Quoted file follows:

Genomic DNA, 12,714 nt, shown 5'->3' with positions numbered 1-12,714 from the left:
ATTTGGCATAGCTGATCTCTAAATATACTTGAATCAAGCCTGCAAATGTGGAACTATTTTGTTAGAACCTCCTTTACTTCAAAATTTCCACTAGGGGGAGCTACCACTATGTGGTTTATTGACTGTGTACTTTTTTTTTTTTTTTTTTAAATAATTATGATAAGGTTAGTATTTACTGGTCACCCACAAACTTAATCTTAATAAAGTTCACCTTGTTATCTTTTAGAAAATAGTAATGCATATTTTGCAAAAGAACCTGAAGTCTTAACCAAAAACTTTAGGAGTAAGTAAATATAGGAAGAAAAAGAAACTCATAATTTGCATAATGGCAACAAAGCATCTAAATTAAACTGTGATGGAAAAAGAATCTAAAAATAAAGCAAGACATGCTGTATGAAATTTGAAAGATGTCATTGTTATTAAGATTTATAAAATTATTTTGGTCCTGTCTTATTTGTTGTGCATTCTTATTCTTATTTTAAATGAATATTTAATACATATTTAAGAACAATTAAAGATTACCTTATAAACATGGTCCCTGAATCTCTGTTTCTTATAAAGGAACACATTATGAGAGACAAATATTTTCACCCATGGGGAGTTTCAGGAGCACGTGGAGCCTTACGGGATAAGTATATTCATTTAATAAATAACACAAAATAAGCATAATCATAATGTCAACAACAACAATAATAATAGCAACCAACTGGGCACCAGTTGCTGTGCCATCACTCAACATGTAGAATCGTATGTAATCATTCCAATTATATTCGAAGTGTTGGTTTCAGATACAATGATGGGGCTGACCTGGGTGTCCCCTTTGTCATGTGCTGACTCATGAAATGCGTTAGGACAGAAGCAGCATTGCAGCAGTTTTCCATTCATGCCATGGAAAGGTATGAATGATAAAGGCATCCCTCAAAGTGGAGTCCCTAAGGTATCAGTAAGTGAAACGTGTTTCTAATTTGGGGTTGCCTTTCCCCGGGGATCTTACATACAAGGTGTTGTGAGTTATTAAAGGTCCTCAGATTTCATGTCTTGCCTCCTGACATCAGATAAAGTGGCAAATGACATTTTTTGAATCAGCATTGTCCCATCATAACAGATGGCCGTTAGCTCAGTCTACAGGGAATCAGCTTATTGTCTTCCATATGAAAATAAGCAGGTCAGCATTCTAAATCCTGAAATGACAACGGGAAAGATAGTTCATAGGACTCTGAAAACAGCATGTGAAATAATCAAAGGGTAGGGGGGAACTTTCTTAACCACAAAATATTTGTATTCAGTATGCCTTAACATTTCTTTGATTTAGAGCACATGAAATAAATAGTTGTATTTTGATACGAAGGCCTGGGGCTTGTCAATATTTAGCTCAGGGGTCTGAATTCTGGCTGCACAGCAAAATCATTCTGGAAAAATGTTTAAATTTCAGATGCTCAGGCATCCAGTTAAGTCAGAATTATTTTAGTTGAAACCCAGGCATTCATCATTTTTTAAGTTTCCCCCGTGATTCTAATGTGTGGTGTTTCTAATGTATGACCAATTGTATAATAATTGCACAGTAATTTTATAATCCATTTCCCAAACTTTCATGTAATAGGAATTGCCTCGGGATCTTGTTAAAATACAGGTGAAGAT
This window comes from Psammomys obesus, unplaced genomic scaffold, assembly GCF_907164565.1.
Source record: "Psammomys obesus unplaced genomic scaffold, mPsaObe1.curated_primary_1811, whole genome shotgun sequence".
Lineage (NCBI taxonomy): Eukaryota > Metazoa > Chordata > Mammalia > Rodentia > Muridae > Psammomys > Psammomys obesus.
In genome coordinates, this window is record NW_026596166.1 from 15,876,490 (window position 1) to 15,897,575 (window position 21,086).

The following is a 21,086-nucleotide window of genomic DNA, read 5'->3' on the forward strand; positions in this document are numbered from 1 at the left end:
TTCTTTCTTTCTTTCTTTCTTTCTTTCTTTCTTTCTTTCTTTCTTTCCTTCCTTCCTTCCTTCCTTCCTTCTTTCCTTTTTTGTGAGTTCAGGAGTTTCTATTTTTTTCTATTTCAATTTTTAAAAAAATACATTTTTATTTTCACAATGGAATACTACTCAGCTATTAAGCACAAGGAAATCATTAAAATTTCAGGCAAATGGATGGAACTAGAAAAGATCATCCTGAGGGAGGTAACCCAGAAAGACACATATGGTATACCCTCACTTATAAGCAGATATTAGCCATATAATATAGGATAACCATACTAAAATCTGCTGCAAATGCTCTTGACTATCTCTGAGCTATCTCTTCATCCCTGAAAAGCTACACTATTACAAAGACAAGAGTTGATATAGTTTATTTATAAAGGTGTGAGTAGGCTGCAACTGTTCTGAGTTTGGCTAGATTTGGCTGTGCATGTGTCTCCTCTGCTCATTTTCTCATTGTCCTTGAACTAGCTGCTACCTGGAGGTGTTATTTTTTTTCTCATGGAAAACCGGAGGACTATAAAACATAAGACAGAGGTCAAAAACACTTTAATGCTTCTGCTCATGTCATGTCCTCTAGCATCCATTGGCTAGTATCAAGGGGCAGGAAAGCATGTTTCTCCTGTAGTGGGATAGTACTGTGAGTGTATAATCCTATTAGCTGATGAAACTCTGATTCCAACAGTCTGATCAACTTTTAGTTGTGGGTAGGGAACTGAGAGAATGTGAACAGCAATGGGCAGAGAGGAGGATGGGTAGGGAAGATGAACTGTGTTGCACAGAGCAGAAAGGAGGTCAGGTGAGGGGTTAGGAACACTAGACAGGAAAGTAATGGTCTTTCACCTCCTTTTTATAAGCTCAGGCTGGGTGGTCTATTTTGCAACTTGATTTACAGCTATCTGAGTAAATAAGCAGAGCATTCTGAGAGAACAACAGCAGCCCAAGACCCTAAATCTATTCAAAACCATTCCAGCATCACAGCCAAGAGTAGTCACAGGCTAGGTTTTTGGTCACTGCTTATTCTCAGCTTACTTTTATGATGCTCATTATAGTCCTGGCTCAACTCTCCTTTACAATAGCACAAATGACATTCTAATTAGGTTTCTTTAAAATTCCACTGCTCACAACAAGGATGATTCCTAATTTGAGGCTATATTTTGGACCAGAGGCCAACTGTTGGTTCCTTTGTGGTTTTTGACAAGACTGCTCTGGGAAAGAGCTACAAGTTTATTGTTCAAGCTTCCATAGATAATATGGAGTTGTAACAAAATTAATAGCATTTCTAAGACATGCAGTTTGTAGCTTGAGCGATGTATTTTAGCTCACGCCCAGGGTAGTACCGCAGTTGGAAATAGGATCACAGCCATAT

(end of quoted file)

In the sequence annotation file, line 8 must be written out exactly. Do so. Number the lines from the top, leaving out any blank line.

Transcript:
TTCTTTCTTTCTTTCTTTCTTTCTTTCTTTCTTTCTTTCTTTCTTTCCTTCCTTCCTTCCTTCCTTCCTTCTTTCCTTTTTTGTGAGTTCAGGAGTTTCTATTTTTTTCTATTTCAATTTTTAAAAAAATACATTTTTATTTTCACAATGGAATACTACTCAGCTATTAAGCACAAGGAAATCATTAAAATTTCAGGCAAATGGATGGAACTAGAAAAGATCATCCTGAGGGAGGTAACCCAGAAAGACACATATGGTATACCCTCACTTATAAGCAGATATTAGCCATATAATATAGGATAACCATACTAAAATCTGCTGCAAATGCTCTTGACTATCTCTGAGCTATCTCTTCATCCCTGAAAAGCTACACTATTACAAAGACAAGAGTTGATATAGTTTATTTATAAAGGTGTGAGTAGGCTGCAACTGTTCTGAGTTTGGCTAGATTTGGCTGTGCATGTGTCTCCTCTGCTCATTTTCTCATTGTCCTTGAACTAGCTGCTACCTGGAGGTGTTATTTTTTTTCTCATGGAAAACCGGAGGACTATAAAACATAAGACAGAGGTCAAAAACACTTTAATGCTTCTGCTCATGTCATGTCCTCTAGCATCCATTGGCTAGTATCAAGGGGCAGGAAAGCATGTTTCTCCTGTAGTGGGATAGTACTGTGAGTGTATAATCCTATTAGCTGATGAAACTCTGATTCCAACAGTCTGATCAACTTTTAGTTGTGGGTAGGGAACTGAGAGAATGTGAACAGCAATGGGCAGAGAGGAGGATGGGTAGGGAAGATGAACTGTGTTGCACAGAGCAGAAAGGAGGTCAGGTGAGGGGTTAGGAACACTAGACAGGAAAGTAATGGTCTTTCACCTCCTTTTTATAAGCTCAGGCTGGGTGGTCTATTTTGCAACTTGATTTACAGCTATCTGAGTAAATAAGCAGAGCATTCTGAGAGAACAACAGCAGCCCAAGACCCTAAATCTATTCAAAACCATTCCAGCATCACAGCCAAGAGTAGTCACAGGCTAGGTTTTTGGTCACTGCTTATTCTCAGCTTACTTTTATGATGCTCATTATAGTCCTGGCTCAACTCTCCTTTACAATAGCACAAATGACATTCTAATTAGGTTTCTTTAAAATTCCACTGCTCACAACAAGGATGATTCCTAATTTGAGGCTATATTTTGGACCAGAGGCCAACTGTTGGTTCCTTTGTGGTTTTTGACAAGACTGCTCTGGGAAAGAGCTACAAGTTTATTGTTCAAGCTTCCATAGATAATATGGAGTTGTAACAAAATTAATAGCATTTCTAAGACATGCAGTTTGTAGCTTGAGCGATGTATTTTAGCTCACGCCCAGGGTAGTACCGCAGTTGGAAATAGGATCACAGCCATAT